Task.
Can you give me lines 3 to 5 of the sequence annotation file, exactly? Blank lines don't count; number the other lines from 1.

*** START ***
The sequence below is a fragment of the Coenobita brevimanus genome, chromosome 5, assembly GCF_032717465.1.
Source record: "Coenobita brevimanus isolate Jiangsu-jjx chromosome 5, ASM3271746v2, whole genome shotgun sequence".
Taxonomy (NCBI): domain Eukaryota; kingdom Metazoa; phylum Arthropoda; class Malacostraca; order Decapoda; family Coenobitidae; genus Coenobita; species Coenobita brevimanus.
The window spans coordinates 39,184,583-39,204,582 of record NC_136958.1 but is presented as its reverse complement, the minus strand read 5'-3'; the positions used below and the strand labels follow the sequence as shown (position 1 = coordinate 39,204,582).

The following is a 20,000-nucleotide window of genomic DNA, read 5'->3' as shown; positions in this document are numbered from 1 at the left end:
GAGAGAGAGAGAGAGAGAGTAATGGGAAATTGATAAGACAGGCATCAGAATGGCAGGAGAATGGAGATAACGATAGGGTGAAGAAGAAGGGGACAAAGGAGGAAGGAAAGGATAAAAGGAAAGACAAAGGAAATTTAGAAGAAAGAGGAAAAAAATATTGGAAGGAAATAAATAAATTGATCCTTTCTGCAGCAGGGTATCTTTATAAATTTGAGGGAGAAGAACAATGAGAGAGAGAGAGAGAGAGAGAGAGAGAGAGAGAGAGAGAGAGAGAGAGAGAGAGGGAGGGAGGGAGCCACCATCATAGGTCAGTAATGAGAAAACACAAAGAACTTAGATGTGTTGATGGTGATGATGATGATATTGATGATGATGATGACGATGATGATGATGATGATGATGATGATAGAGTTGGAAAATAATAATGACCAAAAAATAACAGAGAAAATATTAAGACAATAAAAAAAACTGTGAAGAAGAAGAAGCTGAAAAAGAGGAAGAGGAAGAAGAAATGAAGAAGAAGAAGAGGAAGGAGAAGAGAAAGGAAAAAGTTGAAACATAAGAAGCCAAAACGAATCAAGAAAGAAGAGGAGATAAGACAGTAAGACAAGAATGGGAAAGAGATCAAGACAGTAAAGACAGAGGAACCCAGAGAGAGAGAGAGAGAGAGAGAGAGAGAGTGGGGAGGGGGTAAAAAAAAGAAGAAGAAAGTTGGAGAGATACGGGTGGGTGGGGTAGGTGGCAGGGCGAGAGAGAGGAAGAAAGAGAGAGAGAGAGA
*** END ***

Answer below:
Taxonomy (NCBI): domain Eukaryota; kingdom Metazoa; phylum Arthropoda; class Malacostraca; order Decapoda; family Coenobitidae; genus Coenobita; species Coenobita brevimanus.
The window spans coordinates 39,184,583-39,204,582 of record NC_136958.1 but is presented as its reverse complement, the minus strand read 5'-3'; the positions used below and the strand labels follow the sequence as shown (position 1 = coordinate 39,204,582).

The following is a 20,000-nucleotide window of genomic DNA, read 5'->3' as shown; positions in this document are numbered from 1 at the left end: